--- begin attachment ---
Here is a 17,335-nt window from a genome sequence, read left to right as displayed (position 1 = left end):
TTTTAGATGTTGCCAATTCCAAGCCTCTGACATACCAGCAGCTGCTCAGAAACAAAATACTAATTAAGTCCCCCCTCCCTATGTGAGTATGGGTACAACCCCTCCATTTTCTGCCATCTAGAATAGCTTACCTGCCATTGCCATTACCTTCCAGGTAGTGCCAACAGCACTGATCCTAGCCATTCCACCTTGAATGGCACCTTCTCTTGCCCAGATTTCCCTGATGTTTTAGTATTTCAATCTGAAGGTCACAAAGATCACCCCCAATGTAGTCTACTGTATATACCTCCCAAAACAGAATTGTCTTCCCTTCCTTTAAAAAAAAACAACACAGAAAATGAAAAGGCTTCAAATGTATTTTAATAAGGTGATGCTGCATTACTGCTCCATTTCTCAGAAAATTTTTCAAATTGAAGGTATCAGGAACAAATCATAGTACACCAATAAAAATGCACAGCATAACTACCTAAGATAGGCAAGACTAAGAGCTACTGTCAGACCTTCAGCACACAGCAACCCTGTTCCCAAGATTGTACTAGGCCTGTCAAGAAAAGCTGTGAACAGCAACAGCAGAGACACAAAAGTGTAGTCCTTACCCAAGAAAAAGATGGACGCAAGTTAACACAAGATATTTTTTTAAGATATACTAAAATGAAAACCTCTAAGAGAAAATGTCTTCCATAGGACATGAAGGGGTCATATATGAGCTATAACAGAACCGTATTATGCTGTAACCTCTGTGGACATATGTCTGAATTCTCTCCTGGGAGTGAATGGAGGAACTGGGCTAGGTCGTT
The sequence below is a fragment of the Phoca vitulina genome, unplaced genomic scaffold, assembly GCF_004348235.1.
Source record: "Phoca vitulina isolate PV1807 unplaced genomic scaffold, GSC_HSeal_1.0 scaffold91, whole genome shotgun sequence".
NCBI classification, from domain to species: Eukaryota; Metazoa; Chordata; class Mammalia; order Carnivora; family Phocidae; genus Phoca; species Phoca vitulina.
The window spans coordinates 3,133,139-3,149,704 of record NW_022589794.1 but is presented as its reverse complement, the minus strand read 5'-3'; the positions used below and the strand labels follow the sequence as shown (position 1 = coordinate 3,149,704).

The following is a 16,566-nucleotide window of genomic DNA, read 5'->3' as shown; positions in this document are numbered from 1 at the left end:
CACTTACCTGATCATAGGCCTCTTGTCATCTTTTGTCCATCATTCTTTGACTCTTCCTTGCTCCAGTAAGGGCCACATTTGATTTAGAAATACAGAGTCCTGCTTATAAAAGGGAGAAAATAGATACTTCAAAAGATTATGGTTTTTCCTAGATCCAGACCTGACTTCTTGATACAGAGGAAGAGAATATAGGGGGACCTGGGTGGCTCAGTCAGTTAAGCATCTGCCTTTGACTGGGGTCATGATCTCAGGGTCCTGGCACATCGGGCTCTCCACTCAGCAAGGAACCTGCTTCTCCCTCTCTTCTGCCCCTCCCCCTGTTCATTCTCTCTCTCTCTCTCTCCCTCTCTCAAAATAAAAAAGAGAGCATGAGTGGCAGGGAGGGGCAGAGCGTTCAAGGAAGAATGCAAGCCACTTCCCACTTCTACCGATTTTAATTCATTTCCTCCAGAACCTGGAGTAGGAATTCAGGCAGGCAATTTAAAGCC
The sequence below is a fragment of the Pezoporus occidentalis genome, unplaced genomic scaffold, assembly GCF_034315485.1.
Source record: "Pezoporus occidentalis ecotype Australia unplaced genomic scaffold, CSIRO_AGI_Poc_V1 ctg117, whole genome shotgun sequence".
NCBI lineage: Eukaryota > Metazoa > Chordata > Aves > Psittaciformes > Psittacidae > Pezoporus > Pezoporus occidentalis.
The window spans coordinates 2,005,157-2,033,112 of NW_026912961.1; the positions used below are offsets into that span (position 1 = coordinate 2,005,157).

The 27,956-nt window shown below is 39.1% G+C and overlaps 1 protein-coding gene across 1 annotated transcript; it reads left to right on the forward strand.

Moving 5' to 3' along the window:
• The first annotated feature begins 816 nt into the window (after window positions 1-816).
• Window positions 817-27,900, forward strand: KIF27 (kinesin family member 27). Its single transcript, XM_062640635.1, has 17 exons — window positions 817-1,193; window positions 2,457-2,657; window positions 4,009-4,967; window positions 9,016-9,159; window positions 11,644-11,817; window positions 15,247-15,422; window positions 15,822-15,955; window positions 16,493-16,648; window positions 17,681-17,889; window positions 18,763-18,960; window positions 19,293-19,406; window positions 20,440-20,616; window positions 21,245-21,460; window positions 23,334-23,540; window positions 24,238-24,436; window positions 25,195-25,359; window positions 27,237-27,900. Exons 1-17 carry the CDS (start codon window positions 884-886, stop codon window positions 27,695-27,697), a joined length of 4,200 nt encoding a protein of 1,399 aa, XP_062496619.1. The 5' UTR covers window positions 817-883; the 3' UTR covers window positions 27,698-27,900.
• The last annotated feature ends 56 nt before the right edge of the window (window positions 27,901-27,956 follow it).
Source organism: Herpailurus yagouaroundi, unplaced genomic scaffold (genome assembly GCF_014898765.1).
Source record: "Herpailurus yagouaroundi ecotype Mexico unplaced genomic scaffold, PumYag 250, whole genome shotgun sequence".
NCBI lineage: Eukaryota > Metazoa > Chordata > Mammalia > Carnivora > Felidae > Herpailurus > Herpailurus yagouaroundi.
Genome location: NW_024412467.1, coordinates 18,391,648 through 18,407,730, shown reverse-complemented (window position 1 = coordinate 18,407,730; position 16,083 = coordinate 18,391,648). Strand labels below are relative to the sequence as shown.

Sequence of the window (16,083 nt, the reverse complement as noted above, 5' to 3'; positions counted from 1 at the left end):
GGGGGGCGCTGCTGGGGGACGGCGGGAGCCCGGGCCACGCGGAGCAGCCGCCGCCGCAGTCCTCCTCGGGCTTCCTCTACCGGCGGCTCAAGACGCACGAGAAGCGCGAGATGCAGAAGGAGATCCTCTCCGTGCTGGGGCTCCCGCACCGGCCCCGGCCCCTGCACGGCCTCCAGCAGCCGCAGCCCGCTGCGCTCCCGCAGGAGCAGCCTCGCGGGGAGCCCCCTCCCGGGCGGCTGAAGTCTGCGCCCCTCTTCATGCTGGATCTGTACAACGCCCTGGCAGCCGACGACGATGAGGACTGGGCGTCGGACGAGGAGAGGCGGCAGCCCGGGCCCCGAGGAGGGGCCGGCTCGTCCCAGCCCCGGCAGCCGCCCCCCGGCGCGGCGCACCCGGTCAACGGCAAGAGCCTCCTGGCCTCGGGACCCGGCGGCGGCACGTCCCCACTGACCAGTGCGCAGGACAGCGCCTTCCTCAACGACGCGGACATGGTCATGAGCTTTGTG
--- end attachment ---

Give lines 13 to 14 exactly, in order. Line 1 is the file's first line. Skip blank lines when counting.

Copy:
The 27,956-nt window shown below is 39.1% G+C and overlaps 1 protein-coding gene across 1 annotated transcript; it reads left to right on the forward strand.

Moving 5' to 3' along the window: